Microsoft is ready to release Office 2007 Beta 2—but this beta version of the popular office software package will expire early next year.
The new beta will be available as a free download. It contains a complete English version of Office 2007 Professional. However, the beta version will stop working after Jan. 31, 2007.
The software has to be activated. The necessary license key is sent by e-mail to the address entered on Microsoft’s website at download.
The most important change in Office System 2007 is the graphical interface.
Most striking in the new Office is the so-called “ribbon,” which Microsoft uses to reduce the number of menu options in its applications, and the Office button, which contains features such as “Print,” “Save As” and “Publish to Blog.”
The ribbon dynamically adapts the menu options available based on what the user is doing. This way, only options that can actually be used are displayed. Users cannot modify the ribbons themselves.
Users also don’t have the option to give the new Office the same look and feel as the previous version, as older versions allowed. Although Bill Gates initially required such a feature, this was not added because of lack of time.
Another reason for omitting the feature is that Microsoft is so convinced of the advantages of its new interface that it thinks reproducing the traditional look and feel is no longer necessary.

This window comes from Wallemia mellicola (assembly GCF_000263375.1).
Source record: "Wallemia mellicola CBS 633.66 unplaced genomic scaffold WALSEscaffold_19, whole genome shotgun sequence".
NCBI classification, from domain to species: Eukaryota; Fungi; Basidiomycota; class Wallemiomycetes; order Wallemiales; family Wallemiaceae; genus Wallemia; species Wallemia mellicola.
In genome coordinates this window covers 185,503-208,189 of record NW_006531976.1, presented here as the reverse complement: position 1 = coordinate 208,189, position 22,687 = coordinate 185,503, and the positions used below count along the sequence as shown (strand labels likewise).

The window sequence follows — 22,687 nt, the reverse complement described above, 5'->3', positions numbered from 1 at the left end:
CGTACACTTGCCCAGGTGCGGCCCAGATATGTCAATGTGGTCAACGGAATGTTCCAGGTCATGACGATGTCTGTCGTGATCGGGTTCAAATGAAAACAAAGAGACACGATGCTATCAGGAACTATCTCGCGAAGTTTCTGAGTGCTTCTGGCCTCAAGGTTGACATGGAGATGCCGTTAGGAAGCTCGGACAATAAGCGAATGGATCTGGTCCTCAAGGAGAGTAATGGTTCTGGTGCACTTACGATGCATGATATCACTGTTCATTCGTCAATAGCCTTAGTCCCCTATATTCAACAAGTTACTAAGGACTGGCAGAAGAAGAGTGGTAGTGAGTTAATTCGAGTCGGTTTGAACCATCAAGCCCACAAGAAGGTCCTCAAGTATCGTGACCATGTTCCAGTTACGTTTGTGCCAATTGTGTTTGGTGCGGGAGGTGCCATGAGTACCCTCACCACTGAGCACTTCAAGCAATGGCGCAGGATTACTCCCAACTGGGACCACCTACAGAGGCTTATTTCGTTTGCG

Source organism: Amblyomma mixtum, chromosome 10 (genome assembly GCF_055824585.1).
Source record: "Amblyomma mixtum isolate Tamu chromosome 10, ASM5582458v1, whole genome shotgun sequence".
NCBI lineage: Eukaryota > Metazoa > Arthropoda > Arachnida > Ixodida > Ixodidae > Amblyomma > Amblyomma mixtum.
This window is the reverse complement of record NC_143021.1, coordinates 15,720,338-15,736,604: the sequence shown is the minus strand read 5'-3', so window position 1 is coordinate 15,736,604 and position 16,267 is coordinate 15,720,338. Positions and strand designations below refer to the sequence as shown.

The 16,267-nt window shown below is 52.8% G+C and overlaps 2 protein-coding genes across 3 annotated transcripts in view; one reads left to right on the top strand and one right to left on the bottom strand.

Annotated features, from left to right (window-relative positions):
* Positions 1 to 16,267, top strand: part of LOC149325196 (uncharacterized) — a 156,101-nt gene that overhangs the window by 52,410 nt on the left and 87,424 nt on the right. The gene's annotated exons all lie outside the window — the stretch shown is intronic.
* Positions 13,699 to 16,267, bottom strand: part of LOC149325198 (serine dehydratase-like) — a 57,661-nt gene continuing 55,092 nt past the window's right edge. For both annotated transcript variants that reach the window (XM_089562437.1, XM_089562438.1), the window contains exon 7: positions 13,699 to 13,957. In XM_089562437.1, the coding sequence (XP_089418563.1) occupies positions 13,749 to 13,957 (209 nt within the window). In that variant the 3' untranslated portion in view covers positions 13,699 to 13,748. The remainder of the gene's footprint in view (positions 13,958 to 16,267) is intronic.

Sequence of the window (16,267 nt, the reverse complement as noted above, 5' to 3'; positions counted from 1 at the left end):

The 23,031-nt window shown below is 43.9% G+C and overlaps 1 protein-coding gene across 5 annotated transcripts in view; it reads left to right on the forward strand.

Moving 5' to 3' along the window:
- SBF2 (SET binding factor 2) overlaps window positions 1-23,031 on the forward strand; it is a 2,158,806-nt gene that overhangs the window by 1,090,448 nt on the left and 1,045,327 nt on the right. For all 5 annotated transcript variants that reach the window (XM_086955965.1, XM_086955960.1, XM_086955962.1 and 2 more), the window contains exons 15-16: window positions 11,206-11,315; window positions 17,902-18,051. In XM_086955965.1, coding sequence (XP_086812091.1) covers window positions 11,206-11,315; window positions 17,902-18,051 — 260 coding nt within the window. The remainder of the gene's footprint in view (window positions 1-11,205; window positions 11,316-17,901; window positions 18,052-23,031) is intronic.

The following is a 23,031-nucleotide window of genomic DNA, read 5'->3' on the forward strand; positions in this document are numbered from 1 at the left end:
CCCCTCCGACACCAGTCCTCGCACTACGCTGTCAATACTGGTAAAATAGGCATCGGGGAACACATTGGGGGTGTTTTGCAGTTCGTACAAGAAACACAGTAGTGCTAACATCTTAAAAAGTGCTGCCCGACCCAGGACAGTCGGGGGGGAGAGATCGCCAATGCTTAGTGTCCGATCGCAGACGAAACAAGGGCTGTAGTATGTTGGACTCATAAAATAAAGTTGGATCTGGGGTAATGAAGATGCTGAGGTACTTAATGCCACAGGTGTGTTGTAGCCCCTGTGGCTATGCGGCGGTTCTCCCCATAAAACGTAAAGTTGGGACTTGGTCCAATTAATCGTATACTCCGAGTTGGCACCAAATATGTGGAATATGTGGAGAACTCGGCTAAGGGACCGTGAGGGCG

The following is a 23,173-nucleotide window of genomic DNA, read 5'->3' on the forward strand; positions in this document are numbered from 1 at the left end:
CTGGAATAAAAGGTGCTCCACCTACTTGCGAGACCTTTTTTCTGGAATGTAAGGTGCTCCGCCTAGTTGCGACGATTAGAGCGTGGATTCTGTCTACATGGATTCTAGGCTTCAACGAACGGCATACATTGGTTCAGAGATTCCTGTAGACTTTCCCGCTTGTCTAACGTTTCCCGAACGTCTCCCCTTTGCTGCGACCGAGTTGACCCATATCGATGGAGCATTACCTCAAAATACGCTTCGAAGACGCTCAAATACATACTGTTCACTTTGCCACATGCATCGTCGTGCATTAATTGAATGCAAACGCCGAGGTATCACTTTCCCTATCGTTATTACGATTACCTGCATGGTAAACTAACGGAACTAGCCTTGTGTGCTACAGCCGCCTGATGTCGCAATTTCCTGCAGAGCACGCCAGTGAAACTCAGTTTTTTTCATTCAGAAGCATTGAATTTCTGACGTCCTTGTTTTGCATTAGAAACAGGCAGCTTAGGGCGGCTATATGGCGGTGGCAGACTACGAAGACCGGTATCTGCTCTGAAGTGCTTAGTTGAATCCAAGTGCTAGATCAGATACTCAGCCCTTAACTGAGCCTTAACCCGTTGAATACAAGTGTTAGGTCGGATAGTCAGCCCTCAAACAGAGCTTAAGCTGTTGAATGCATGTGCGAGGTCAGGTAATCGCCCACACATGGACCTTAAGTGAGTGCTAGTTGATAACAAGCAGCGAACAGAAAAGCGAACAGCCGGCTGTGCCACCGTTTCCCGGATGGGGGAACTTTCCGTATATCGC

The new interface has not been applied to all the Office applications. So far, only Outlook, PowerPoint, Word, Excel and Access use the new interface.
The other applications will get the new look and feel in the successor to Office 12 (the internal name for Office 2007). The next version, however, will not be known as Office 13. Microsoft is skipping this number, considered unlucky by the superstitious, and the next version will therefore carry the working title Office 14.
Office 2007 can be installed beside existing versions of Office. Both the new version and versions already installed can then be used, with the exception of Outlook.
According to Microsoft research, navigating within the new Office applications involves between 80 percent and 90 percent less clicking to use certain functions, leading to time savings of 40 percent to 45 percent.
Attendees at the Winhec conference in Seattle this week received the new beta of Office 2007 on CD-ROM. Although Microsoft will also offer a new beta version of Windows Vista for download in early June, that software was not included in the conference package.
-Wilbert de Vries, Techworld Netherlands
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